There is a controversy raging at the University of Cambridge after English professor Priyamvada Gopal posted a June 23rd tweet that “White Lives Don’t Matter.” Thousands signed a petition to have Gopal fired but the university has correctly stood by her free speech rights. The question should not be whether Gopal is fired, but the virtual certainty that she would have been fired in many universities if she made the same comment about other races. As a blog focusing on free speech, we have repeatedly discussed the investigation and termination of professors for controversial statements on social media. The greatest concern is the lack of any consistent or coherent protection of free speech in universities. Free speech dies with doubt as to what will be the subject of toleration and what will be the subject of termination. That is why bright line rules are maintained by courts in this field that specifically bar content-based viewpoint discrimination from the government.
After the initial outcry, Gopal reportedly tweeted “I’ll say it again. White Lives Don’t Matter. As white lives.” Twitter however took down the tweet.
While the petition garnered more than 20,000 signatures on Change.org, it was deleted for bullying and harassment. A Change.org spokesman said that the petition was a form of “bullying” because it singled out Gopal. However, given petitions still online against professors for criticizing Black Lives Matter, Change.org has been accused of its own content-based viewpoint discrimination.
Cambridge defended Gopal and even denounced the students’ efforts to have her removed from her position: “The University defends the right of its academics to express their own lawful opinions which others might find controversial and deplores in the strongest terms abuse and personal attacks. These attacks are totally unacceptable and must cease.”
As should come as no surprise, I agree wholeheartedly with the university’s position. The problem is that such protective positions seem to be based on the content of the viewpoint, much like the standard applied by Change.org.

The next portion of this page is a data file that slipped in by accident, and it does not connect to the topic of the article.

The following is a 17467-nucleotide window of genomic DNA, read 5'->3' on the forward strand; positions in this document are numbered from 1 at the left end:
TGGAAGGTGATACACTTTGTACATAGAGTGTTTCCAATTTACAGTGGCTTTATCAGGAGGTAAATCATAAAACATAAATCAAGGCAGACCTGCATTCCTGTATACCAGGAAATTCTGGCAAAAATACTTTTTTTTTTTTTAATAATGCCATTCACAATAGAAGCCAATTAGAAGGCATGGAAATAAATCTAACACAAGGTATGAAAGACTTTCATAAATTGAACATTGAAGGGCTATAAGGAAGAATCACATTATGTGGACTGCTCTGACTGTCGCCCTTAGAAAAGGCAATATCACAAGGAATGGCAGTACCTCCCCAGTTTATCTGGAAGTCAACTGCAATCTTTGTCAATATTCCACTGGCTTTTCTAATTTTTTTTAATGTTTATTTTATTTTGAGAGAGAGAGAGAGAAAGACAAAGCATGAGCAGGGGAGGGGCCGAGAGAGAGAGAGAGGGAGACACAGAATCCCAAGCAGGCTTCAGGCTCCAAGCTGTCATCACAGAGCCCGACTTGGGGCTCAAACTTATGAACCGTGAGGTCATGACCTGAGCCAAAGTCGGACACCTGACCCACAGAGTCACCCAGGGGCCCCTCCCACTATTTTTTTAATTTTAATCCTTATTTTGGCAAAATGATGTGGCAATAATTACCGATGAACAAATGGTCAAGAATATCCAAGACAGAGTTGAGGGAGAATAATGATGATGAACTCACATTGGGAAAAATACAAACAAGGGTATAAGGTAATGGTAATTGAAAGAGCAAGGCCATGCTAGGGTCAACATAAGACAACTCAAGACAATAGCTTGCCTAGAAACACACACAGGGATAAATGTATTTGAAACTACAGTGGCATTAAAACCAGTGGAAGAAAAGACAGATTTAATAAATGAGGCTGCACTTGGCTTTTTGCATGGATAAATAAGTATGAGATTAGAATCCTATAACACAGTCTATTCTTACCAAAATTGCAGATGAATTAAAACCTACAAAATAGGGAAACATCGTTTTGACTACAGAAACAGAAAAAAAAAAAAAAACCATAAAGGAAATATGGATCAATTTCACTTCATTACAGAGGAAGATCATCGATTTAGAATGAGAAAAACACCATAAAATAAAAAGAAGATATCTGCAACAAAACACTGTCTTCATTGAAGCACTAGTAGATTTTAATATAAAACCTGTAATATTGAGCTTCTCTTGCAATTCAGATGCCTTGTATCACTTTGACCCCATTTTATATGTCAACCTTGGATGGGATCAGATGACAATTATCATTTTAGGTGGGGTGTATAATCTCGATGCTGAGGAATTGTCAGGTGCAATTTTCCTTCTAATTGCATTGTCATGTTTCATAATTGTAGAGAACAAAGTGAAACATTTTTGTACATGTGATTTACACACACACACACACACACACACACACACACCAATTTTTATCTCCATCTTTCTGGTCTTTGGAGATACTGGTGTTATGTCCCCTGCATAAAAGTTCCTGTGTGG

As we have previously discussed (with an Oregon professor and a Rutgers professor), there remains an uncertain line in what language is protected for teachers in their private lives. There were also controversies at the University of California and Boston University, where there have been criticism of such a double standard, even in the face of criminal conduct. There was also such an incident at the University of London involving Bahar Mustafa as well as one involving a University of Pennsylvania professor. Some intolerant statements against students are deemed free speech while others are deemed hate speech or the basis for university action. There is a lack of consistency or uniformity in these actions which turn on the specific groups left aggrieved by out-of-school comments. There is also a tolerance of faculty and students tearing down fliers and stopping the speech of conservatives. Indeed, even faculty who assaulted pro-life advocates was supported by faculty and lionized for her activism.
Most recently, we have been writing about efforts to fire professors who have criticized the “Defund the Police” campaign or the Black Lives Matter movement. Some of these controversies were fueled by petitions on Change.org. Moreover, universities are now regularly denouncing academics or putting them under investigation after criticizing the Black Lives Matter movement or aspects of the the recent protests. Faculty members are even being told by their colleagues that they will be attacked for “racism masquerading as informed commentary.” These campaigns have worked. Most faculty no longer expect any support from their universities if they are accused of such insensitivity. Indeed, in thirty years of teaching, I have never seen this level of intimidation of faculty in terms of what they say on social media or even in their classrooms. The almost universal silence of other faculty to support their colleagues has turned this chilling effect into a perfectly glacial condition for free speech and academic freedom.
The Cambridge controversy captures the problem. It is doubtful that Change.org would have taken down the petition or Cambridge would have chastised the students if Gopal’s message were reversed. However, just as faculty feel that they cannot criticize aspects of this movement or the protests, other faculty like Gopal know that they will be entirely protected. That sense of free speech should be universal among all faculty. It is not.
Thus, I am gladdened by the protection afforded to Gopal but, if this is a true free speech moment, the controversy should highlight the need for consistent protections of such rights for faculty engaging in our national debate for racism and reforms.